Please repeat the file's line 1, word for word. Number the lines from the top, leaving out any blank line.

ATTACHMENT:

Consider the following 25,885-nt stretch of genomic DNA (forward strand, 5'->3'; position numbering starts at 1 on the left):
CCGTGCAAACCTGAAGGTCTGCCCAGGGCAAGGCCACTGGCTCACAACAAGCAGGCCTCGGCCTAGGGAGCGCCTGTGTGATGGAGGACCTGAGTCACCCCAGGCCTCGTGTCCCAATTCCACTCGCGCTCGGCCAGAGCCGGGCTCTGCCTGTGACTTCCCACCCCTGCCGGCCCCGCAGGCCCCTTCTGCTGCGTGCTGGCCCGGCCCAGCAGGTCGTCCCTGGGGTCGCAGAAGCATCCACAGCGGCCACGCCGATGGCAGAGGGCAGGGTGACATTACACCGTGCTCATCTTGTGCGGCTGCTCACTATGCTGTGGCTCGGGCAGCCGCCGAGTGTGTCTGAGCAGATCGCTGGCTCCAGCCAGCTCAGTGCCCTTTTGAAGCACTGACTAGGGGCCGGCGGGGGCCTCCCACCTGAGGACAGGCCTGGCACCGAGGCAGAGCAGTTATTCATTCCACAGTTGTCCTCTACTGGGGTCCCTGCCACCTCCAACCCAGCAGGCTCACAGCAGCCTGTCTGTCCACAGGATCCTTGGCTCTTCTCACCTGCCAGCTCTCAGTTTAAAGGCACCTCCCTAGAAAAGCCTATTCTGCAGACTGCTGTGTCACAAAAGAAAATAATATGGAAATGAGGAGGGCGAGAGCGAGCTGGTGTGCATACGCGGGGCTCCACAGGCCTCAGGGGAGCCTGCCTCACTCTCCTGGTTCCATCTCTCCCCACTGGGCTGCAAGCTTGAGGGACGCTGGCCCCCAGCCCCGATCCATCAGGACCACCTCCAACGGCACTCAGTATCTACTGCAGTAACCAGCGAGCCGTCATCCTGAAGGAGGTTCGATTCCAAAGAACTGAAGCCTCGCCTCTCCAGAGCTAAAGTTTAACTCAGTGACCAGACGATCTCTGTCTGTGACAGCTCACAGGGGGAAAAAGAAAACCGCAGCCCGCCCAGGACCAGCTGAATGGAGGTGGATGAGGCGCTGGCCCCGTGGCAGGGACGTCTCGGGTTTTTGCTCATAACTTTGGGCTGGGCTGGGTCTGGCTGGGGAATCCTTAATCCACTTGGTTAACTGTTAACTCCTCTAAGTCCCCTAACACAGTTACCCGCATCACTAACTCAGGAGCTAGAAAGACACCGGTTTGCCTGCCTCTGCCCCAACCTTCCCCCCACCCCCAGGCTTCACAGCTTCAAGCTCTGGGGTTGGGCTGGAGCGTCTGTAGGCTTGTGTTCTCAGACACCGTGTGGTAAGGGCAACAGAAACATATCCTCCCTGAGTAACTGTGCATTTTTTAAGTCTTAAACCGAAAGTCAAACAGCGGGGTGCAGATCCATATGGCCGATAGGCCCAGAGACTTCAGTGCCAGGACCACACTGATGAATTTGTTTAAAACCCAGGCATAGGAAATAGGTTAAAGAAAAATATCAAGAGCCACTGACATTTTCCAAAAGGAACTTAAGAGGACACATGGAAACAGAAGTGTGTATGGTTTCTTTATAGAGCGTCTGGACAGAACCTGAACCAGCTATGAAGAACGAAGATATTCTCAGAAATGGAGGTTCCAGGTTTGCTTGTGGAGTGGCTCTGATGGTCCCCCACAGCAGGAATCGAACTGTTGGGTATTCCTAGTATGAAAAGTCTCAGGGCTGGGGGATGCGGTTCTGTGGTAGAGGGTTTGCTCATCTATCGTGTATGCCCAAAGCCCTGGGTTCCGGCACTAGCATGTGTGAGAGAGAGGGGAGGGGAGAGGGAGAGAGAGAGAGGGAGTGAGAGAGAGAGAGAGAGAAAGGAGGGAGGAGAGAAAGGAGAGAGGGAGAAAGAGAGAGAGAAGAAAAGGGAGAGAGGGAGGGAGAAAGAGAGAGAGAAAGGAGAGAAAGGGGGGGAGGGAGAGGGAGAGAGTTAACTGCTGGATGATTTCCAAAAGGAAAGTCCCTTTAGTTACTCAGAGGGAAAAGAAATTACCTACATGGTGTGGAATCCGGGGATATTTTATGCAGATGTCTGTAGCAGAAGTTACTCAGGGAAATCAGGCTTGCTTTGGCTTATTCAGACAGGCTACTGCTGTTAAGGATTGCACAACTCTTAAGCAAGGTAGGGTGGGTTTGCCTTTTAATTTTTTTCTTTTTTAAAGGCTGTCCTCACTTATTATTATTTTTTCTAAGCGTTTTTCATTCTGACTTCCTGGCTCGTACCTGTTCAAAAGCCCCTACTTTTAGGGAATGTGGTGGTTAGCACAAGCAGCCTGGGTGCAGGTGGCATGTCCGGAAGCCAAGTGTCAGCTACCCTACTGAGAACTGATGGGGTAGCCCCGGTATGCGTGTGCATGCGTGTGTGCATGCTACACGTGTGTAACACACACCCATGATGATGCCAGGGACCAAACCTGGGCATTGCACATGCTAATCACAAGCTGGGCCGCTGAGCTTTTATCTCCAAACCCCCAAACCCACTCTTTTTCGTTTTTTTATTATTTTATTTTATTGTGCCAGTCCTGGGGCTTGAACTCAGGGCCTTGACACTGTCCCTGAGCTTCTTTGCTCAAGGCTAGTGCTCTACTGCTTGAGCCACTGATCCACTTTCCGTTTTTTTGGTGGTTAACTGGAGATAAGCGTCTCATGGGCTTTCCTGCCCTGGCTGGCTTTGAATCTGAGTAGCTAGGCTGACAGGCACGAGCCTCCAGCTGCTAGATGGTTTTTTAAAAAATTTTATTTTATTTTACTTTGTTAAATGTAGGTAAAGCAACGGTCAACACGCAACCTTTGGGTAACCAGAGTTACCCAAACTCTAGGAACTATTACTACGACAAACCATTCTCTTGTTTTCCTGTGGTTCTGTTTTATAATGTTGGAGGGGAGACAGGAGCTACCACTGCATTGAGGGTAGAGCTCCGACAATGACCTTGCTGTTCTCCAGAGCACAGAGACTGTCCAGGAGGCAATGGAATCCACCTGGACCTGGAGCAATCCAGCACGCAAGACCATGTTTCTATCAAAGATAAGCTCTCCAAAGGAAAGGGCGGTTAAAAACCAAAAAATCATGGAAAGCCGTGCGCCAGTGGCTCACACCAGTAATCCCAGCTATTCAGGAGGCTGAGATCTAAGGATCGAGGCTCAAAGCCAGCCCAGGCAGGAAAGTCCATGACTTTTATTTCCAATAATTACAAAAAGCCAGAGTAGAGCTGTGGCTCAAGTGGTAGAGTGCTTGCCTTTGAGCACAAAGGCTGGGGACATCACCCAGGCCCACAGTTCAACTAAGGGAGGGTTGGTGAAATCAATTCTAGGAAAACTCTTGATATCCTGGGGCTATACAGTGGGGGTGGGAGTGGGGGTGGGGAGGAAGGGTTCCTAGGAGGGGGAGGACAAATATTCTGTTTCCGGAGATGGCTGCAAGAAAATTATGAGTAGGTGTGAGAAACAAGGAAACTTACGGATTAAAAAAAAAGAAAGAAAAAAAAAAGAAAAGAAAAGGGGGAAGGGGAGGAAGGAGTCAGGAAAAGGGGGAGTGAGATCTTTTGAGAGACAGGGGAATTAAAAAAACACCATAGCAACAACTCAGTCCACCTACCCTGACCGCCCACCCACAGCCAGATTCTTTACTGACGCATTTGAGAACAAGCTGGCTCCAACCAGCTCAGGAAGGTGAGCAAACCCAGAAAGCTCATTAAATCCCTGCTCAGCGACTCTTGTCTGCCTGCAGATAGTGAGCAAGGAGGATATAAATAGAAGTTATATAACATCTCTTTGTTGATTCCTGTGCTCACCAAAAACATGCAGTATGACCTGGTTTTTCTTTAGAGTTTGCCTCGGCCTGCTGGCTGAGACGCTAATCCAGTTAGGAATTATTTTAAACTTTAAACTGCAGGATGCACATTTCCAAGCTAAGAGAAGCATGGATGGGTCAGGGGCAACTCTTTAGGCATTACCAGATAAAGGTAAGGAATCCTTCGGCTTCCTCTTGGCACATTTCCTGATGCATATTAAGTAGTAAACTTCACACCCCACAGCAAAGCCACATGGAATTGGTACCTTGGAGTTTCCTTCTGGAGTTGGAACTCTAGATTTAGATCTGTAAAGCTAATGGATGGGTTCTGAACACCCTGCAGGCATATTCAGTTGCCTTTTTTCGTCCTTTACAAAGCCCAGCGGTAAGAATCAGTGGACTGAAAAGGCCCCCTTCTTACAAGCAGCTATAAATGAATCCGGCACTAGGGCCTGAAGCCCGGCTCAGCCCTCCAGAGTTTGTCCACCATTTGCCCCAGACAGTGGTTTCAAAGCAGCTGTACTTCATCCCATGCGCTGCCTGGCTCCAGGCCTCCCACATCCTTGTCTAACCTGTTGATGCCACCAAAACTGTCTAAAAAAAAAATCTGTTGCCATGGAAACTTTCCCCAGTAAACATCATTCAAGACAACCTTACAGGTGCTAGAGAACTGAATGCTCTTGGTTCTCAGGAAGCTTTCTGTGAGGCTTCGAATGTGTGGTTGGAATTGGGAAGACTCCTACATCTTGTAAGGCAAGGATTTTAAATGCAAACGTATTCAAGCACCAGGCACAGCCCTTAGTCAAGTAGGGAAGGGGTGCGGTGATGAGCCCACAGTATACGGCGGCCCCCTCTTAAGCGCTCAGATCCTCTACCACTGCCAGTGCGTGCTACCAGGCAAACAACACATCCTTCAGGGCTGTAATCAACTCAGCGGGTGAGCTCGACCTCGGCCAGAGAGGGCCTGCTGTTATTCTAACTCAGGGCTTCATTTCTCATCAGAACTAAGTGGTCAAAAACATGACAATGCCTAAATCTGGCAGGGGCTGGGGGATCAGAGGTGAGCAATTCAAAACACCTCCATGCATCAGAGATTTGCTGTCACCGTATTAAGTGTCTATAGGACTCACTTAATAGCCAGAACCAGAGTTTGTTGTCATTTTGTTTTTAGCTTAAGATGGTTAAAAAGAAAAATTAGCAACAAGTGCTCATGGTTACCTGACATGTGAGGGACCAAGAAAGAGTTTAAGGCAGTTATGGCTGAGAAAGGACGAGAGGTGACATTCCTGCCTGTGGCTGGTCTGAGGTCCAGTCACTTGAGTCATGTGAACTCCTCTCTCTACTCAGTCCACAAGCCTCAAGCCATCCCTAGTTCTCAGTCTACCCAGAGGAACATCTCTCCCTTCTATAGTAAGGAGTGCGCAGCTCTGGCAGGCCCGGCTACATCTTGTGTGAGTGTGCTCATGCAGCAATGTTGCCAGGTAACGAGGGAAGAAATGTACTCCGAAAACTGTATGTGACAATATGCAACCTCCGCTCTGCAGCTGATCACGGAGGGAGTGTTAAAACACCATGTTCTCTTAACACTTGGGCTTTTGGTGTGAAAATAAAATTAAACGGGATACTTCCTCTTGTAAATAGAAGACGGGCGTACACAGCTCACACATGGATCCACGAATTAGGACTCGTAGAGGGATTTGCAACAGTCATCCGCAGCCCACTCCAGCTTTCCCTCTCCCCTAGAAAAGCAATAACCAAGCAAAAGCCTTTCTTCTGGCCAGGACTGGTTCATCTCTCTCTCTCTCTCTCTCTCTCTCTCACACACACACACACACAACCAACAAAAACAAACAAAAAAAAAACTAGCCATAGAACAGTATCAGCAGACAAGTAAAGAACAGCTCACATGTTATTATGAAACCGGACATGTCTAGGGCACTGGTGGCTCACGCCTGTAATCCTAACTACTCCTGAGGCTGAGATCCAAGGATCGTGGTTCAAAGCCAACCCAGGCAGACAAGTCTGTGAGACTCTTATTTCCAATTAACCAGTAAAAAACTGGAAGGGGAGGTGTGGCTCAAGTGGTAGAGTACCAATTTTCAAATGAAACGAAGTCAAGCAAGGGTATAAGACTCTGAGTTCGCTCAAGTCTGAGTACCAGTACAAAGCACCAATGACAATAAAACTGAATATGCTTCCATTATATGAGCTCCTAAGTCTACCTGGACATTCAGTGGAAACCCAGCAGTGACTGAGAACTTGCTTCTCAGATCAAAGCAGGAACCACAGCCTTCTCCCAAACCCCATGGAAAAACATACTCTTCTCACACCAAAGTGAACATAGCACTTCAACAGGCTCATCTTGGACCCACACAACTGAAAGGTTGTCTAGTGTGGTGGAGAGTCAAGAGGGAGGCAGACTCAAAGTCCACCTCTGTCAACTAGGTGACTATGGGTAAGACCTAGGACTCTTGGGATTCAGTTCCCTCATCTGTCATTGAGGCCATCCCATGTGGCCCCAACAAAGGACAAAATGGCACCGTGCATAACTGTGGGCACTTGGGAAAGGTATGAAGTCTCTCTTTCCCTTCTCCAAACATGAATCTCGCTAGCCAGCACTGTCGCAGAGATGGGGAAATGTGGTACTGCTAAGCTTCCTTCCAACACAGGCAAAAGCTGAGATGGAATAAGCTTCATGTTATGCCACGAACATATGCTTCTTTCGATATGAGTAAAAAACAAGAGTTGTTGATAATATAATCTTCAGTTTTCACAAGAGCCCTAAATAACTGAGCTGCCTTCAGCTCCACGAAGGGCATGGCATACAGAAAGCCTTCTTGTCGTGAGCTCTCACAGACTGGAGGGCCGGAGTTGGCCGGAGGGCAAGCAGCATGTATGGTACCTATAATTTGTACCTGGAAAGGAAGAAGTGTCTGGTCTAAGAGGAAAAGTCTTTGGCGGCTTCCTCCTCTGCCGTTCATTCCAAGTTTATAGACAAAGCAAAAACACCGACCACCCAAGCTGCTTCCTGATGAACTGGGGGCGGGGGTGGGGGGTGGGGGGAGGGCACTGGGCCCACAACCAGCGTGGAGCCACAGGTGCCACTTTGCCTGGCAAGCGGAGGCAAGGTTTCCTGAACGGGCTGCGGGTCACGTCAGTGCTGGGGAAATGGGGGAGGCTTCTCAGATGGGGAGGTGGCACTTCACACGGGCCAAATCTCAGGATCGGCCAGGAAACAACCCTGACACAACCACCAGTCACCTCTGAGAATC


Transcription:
Consider the following 25,885-nt stretch of genomic DNA (forward strand, 5'->3'; position numbering starts at 1 on the left):